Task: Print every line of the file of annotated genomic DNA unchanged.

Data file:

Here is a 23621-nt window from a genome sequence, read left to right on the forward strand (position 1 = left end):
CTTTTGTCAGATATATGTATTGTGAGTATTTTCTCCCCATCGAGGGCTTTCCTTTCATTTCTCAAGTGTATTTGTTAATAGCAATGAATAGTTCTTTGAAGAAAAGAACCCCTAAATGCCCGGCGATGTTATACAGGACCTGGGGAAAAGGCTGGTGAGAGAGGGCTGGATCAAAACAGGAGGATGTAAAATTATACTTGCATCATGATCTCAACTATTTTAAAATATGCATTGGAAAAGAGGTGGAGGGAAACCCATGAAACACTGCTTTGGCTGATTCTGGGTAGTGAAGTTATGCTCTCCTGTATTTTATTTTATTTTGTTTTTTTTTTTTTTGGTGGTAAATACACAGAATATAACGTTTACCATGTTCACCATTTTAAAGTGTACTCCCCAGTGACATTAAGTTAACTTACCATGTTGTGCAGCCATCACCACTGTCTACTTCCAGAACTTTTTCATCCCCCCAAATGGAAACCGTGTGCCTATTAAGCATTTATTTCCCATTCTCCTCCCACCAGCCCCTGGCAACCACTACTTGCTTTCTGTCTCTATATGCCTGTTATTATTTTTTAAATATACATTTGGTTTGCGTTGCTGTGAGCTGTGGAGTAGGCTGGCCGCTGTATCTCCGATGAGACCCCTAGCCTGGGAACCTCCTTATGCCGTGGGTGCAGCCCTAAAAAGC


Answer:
Here is a 23621-nt window from a genome sequence, read left to right on the forward strand (position 1 = left end):
CTTTTGTCAGATATATGTATTGTGAGTATTTTCTCCCCATCGAGGGCTTTCCTTTCATTTCTCAAGTGTATTTGTTAATAGCAATGAATAGTTCTTTGAAGAAAAGAACCCCTAAATGCCCGGCGATGTTATACAGGACCTGGGGAAAAGGCTGGTGAGAGAGGGCTGGATCAAAACAGGAGGATGTAAAATTATACTTGCATCATGATCTCAACTATTTTAAAATATGCATTGGAAAAGAGGTGGAGGGAAACCCATGAAACACTGCTTTGGCTGATTCTGGGTAGTGAAGTTATGCTCTCCTGTATTTTATTTTATTTTGTTTTTTTTTTTTTTGGTGGTAAATACACAGAATATAACGTTTACCATGTTCACCATTTTAAAGTGTACTCCCCAGTGACATTAAGTTAACTTACCATGTTGTGCAGCCATCACCACTGTCTACTTCCAGAACTTTTTCATCCCCCCAAATGGAAACCGTGTGCCTATTAAGCATTTATTTCCCATTCTCCTCCCACCAGCCCCTGGCAACCACTACTTGCTTTCTGTCTCTATATGCCTGTTATTATTTTTTAAATATACATTTGGTTTGCGTTGCTGTGAGCTGTGGAGTAGGCTGGCCGCTGTATCTCCGATGAGACCCCTAGCCTGGGAACCTCCTTATGCCGTGGGTGCAGCCCTAAAAAGC